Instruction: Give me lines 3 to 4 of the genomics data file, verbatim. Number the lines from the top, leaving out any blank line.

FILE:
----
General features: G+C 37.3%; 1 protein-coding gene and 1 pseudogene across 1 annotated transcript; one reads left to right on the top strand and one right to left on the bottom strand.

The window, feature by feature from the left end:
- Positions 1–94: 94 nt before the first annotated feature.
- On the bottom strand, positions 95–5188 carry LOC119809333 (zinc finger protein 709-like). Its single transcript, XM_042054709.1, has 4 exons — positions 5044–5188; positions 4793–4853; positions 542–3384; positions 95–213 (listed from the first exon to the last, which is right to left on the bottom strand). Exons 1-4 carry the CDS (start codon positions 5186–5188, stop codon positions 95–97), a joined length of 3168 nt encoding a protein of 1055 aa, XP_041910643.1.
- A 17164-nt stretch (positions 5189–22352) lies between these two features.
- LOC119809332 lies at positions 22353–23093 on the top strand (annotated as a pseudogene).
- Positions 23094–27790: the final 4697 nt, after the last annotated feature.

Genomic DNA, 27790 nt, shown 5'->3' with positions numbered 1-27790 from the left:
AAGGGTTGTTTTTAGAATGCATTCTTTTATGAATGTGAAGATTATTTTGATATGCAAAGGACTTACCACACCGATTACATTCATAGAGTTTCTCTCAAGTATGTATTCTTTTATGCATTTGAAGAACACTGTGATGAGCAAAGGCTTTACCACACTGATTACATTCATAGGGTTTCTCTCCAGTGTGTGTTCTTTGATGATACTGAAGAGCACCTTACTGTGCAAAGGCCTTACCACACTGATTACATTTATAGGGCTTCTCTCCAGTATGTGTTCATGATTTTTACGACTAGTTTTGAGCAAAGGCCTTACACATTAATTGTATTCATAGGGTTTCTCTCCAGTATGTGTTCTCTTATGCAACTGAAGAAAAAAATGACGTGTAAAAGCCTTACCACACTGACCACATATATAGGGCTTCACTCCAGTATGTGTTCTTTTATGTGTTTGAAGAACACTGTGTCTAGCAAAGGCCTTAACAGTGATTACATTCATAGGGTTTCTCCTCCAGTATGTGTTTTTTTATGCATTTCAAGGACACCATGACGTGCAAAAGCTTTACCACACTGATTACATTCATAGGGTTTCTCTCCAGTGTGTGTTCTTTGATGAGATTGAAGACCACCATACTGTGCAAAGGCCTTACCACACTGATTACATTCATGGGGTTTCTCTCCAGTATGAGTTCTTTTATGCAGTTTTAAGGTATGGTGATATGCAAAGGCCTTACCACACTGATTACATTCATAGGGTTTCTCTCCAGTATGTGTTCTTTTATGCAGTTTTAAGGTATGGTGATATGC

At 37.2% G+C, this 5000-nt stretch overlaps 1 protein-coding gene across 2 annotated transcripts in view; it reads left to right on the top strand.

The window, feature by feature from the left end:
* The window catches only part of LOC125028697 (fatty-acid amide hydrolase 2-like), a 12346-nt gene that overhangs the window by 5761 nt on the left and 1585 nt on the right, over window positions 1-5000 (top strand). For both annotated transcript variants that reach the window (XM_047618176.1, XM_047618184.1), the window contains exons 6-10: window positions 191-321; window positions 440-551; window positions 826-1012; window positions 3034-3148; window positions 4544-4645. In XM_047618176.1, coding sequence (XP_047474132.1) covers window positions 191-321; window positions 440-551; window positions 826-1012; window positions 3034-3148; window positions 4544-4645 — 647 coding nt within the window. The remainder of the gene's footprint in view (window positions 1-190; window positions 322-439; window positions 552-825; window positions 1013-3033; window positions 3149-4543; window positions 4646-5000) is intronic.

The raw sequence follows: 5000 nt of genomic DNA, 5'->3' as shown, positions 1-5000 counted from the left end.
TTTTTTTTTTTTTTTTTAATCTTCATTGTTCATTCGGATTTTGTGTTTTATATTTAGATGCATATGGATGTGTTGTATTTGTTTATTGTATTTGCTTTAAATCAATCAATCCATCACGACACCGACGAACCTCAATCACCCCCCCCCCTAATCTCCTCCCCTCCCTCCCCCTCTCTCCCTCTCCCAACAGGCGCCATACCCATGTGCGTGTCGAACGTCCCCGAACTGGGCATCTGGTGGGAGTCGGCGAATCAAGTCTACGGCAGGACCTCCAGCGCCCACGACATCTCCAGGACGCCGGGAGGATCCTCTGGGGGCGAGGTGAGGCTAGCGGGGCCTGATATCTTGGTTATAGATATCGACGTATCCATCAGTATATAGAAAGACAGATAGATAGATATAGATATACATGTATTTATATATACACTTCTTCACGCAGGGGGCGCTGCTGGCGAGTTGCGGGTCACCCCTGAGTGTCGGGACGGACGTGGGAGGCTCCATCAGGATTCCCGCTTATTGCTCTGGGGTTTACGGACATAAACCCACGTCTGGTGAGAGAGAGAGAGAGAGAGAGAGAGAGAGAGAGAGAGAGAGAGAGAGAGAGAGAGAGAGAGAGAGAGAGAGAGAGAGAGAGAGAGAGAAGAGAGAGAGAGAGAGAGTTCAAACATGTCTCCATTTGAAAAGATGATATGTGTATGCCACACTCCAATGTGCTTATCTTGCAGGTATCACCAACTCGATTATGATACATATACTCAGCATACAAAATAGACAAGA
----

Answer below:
- Positions 1–94: 94 nt before the first annotated feature.
- On the bottom strand, positions 95–5188 carry LOC119809333 (zinc finger protein 709-like). Its single transcript, XM_042054709.1, has 4 exons — positions 5044–5188; positions 4793–4853; positions 542–3384; positions 95–213 (listed from the first exon to the last, which is right to left on the bottom strand). Exons 1-4 carry the CDS (start codon positions 5186–5188, stop codon positions 95–97), a joined length of 3168 nt encoding a protein of 1055 aa, XP_041910643.1.